Class is back in session with lesson number four in the Kreative Evolution series. In case you have been too hungover to make it to the last three classes, we have been engaged in a riff-based examination of Kreator’s development from album to album.
Extreme Aggression, a phrase that nicely sums up Kreator’s career thus far, is the title for the band’s fourth album, and it marked some big changes for the band. The album was licensed by a major label, Epic Records, and Kreator recorded for the first time outside Germany (in Los Angeles) with accomplished metal producer Randy Burns (Seven Churches, Peace Sells…But Who’s Buying and Scream Bloody Gore, to name a few).
Unfortunately, Extreme Aggression has what is probably the band’s worst cover art, being forced to abandon the exploits of Kreator’s demonic mascot in favor of a drab, black and white group photo, likely because of the original artwork’s certain… “lack of finesse.”
Despite the various changes, Kreator stays the course musically on Extreme Aggression. There are no great leaps forward with this record, but rather a polishing and refining of the style established on Terrible Certainty. The eminently capable Randy Burns gives Kreator its sharpest and clearest production to date, while simultaneously giving the band’s sound a little more heft and bite compared to what was present on its predecessor. Kreator takes full advantage with its tightest performance yet, and a batch of nine stone-cold killer thrash tunes.
The first song up for dissection is also the first song on the album, the pseudo-title track, “Extreme Aggression.”
“Extreme Aggression” is straightforward thrasher, and a perfect representation of Kreator’s overall style on the album: brutal, concise, and fast as fuck.
The intro features some staccato chops at sixth-string power chords, followed by an eight-note melodic run in E minor (more or less). This two-bar pattern moves a long at a leisurely pace of 100 beats per minute, and by the third time through (around 0:10), the drums seem to settle into a comfortable groove. This is a Kreator record, however, and it is only a matter of time until all Hell breaks loose.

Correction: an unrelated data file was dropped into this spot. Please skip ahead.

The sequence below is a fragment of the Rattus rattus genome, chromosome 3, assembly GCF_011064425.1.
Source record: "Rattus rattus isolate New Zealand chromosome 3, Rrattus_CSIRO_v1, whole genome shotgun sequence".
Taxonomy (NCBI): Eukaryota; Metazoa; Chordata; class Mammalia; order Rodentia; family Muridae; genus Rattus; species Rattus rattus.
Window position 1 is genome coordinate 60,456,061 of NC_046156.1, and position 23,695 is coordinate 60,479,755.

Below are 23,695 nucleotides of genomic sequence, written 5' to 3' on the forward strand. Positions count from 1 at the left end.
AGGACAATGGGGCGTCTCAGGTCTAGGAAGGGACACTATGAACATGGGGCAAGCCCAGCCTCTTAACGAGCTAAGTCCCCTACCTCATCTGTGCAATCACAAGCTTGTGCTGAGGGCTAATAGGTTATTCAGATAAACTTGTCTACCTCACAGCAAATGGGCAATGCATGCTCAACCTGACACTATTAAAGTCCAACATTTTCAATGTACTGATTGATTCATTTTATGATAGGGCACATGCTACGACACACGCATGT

Sure enough, at 0:30, Mille let’s out a scream and Hell comes with it in the form of a blistering, 230 bpm riff. The riff’s first six bars are a flurry of furiously down-picked pedal tone phrases on the fourth and fifth strings. The phrases shift keys from B for the first two-bars, to B-flat for the next two, and then back to B for two more. The riffs final two measures (starting at 0:35) feature a tremolo picked phrase in E-minor that careens up and down the neck like a rollercoaster.
The flawless manner in which Kreator executes this complicated and blindingly fast riff, and the many others like it on the album, proves that the band has advanced to the elite levels of thrash musicianship. Just four years prior, Kreator had trouble staying in time, but at this point (1989), the band could go riff-for-riff with thrash titans such as Slayer and Megadeth, and in some cases, even come out ahead.
The next track we will cover is Extreme Aggression’s centerpiece: the five and a half minute “Some Pain Will Last.”